BLOOD RIVER, South Africa — A century and a half ago, frightened white farmers circled their 64 wagons on this broad plain in Natal province and hauled out muskets to fight spear-carrying Zulu warriors. After the battle, it was said, the thin river here ran red with African blood.
More than a thousand descendants of those early Afrikaners gathered here over the weekend. Under sunny spring skies, young children carried flags bearing a swastika-like emblem. Fathers wore storm-trooper uniforms with pistols holstered on their hips. Mothers talked worriedly about the future.
They had come, once again, to circle the wagons.
Illustrates White Fears
The rally and prayer meeting, sponsored by the far-right Afrikaner Resistance Movement, illustrates the fears many whites have these days as they contemplate the idea of a South Africa one day ruled by its black majority.
It also showed how right-wing Afrikaners are pressuring the white minority-led government not to hold power-sharing talks with black leaders or relax the system of racial separation.
"We will not allow the government to give our people's land away to the Zulus or the Indians," said Eugene Terre Blanche, the husky 46-year-old farmer and former police sergeant who is the group's leader. "We will kill people if they try to take our land."
Speaking to loud and frequent applause, Terre Blanche added that South African President Pieter W. Botha must realize "he cannot rule this country without the Afrikaner support." The most serious threat to Botha's National Party has come from right-wing whites, of which Terre Blanche's movement is an extreme example.
The AWB, as the movement is known after its Afrikaans initials, is a white separatist group that advocates the creation of small whites-only republics within South Africa.
"Why should we 3 million Afrikaners have to carry the burden for 28 million other people in this country?" is how Jan Groenewald, Terre Blanche's deputy, described the group's position.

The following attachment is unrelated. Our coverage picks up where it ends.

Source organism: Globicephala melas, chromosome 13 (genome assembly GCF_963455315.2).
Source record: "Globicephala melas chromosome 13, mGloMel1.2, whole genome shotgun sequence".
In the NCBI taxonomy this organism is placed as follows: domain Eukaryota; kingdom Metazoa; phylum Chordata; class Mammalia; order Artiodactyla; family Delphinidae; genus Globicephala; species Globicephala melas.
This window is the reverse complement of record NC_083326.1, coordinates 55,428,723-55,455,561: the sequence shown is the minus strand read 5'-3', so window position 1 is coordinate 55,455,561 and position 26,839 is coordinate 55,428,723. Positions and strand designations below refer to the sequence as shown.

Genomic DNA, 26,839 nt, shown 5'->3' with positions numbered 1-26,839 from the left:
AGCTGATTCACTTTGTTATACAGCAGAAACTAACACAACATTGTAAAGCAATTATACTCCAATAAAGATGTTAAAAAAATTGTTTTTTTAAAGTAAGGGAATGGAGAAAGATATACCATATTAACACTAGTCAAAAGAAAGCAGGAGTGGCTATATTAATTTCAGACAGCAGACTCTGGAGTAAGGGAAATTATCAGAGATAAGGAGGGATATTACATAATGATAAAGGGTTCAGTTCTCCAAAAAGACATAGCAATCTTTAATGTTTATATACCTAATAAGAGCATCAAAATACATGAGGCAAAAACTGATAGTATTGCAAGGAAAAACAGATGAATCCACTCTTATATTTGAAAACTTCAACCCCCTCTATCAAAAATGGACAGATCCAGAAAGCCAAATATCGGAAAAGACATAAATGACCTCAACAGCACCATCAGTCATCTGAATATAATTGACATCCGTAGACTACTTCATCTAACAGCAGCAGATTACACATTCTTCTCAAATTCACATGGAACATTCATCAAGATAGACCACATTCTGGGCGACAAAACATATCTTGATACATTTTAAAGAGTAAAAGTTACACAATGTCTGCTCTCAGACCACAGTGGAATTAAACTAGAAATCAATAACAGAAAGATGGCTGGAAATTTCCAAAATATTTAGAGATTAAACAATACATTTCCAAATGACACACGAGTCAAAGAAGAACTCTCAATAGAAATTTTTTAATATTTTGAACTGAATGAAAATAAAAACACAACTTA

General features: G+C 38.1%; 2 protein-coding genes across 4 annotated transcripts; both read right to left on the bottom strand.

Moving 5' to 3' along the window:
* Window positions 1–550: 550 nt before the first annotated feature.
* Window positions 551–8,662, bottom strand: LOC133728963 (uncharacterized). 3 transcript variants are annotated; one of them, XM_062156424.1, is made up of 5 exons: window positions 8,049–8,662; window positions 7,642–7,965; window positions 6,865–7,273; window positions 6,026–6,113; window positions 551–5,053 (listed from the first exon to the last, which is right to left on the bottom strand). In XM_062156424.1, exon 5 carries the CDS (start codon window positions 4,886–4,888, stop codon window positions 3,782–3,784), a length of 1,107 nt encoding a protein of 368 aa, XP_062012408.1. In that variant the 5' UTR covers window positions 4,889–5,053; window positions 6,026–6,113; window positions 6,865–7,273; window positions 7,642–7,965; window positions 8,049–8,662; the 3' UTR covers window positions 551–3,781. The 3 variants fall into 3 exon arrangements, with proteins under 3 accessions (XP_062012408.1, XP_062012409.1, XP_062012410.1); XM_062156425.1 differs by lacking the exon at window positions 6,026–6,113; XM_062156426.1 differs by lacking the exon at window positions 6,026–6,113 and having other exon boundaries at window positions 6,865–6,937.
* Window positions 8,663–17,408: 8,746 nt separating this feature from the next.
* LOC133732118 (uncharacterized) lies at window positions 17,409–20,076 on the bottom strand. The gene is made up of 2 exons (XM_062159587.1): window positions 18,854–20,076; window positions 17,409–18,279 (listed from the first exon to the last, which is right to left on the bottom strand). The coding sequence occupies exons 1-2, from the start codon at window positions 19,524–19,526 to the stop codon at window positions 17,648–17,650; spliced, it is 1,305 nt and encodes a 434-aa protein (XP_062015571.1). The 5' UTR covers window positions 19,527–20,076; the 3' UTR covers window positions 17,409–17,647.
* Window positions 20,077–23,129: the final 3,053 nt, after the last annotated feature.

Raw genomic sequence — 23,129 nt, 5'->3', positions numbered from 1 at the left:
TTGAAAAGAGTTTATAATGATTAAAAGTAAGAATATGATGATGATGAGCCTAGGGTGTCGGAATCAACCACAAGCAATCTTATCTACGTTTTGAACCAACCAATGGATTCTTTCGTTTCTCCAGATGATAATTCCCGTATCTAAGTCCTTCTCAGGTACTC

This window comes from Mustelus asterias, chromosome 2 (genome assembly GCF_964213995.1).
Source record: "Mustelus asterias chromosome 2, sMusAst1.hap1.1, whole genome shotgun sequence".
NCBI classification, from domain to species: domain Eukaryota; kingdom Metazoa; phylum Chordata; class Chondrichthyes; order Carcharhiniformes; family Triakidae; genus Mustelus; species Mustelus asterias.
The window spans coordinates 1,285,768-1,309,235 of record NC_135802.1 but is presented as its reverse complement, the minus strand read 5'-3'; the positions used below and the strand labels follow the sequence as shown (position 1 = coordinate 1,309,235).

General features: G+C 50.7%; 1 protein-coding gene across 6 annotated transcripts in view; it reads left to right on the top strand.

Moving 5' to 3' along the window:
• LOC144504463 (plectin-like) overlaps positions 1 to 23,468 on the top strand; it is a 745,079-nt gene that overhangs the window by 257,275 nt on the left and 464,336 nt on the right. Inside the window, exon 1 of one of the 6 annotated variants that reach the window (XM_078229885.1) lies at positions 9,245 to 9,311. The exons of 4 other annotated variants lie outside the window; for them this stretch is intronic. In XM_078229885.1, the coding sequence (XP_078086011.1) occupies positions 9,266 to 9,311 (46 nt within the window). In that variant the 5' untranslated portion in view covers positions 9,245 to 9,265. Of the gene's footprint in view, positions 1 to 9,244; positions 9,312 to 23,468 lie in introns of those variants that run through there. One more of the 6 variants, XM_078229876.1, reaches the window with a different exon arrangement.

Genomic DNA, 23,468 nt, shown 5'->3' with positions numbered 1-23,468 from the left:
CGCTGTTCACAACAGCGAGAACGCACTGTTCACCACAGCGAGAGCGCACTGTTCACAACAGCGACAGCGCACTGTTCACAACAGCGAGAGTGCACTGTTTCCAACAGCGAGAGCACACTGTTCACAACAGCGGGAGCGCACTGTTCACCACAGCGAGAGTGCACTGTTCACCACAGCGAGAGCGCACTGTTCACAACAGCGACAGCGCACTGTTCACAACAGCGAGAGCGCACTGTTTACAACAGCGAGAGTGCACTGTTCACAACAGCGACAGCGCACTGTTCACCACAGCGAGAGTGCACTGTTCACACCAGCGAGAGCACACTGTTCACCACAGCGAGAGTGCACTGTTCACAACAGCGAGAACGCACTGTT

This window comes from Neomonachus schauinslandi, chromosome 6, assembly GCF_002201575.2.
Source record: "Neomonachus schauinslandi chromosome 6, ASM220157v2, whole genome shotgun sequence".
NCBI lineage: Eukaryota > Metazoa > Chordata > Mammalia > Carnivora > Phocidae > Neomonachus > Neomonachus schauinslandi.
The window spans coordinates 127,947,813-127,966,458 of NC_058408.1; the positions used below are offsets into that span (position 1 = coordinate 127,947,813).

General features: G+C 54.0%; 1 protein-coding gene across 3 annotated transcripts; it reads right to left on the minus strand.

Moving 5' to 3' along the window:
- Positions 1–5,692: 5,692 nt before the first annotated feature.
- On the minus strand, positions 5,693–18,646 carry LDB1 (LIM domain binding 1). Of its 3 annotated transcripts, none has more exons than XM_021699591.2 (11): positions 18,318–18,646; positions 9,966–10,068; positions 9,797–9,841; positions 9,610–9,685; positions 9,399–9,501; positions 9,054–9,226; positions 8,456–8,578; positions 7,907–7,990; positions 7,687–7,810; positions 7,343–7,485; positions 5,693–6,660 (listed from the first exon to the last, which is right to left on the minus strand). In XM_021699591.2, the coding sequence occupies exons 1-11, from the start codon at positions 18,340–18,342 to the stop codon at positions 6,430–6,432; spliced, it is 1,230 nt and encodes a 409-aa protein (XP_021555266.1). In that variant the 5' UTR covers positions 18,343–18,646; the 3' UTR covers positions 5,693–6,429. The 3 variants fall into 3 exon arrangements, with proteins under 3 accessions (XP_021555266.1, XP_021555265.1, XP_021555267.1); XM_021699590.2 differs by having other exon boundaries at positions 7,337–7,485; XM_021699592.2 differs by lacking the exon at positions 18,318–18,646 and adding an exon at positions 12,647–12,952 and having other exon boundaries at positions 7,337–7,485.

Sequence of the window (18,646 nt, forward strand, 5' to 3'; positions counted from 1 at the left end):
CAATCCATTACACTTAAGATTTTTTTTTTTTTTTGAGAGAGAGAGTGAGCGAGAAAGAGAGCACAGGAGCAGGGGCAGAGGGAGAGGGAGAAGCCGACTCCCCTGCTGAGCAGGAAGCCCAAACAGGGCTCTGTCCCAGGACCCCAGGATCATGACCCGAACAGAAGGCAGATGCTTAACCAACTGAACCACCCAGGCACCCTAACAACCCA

For years the AWB was a secretive, paramilitary group. But in recent months it has tried to broaden its base of support, encouraging non-Afrikaner whites to join. It currently has about 5,000 members, and Groenewald claims it is the fastest-growing organization in South Africa.
Terre Blanche has made eloquent and theatrical speeches across the Afrikaner heartland to large audiences in the last year, and some political observers believe the group has attracted many sympathizers among middle-class whites.
Man Tarred and Feathered
In the past, it has used unorthodox methods to advance its cause. Several years ago, its members tarred and feathered a respected historian as he tried to give a speech. A year ago, AWB members stormed a rally addressed by Foreign Minster Roelof F. (Pik) Botha and carried a triumphant Terre Blanche into the hall to speak in his place.
Then, in August, several hundred singing and screaming members of the group crowded the arrivals area of Johannesburg's airport in an unsuccessful attempt to confront the delegation of 40 businessmen, academics and clergy returning from a meeting with the banned opposition group, the African National Congress. The delegation was escorted out a side door.
On Saturday here at Blood River, about 200 miles southeast of Johannesburg, AWB members sang Afrikaner hymns, listened to speeches and snapped up cuff links, rings, tie bars, bumper stickers, caps, cotton patches and polyester ties--all carrying the AWB symbol.
They stood inside a circle of bronze wagons that commemorates an 1838 battle in which the Dutch-descended Afrikaner farmers killed 3,000 Zulus after praying for divine intervention. The nearby river was renamed Bloedrivier--an Afrikaans phrase meaning Blood River.
Blood River has symbolic importance today for Afrikaners who believe South Africa remains a God-fearing country surrounded by the forces of evil.
"The Zulus smashed the heads of our babies against the wheels of ox wagons, but we do not hate them," Terre Blanche, speaking Afrikaans, told the rally. "We say to them: Keep your feet off our land."
Several members spoke openly about their fear of being ruled by blacks, who outnumber whites in South Africa 5 to 1 but who have no say in national politics.
Margaret du Plessis, who sews red cotton flags for the organization, said the problem with Botha's ruling National Party is that "it trusts blacks." She asserted that "the blacks are definitely going to cut our throats" if they come to power.
Du Plessis' husband, Charlotte, who brought a handgun to the rally, retired as a state auditor to take up full-time voluntary work for the AWB.
"We don't want the blacks' country," he said. "We only want what belongs to us."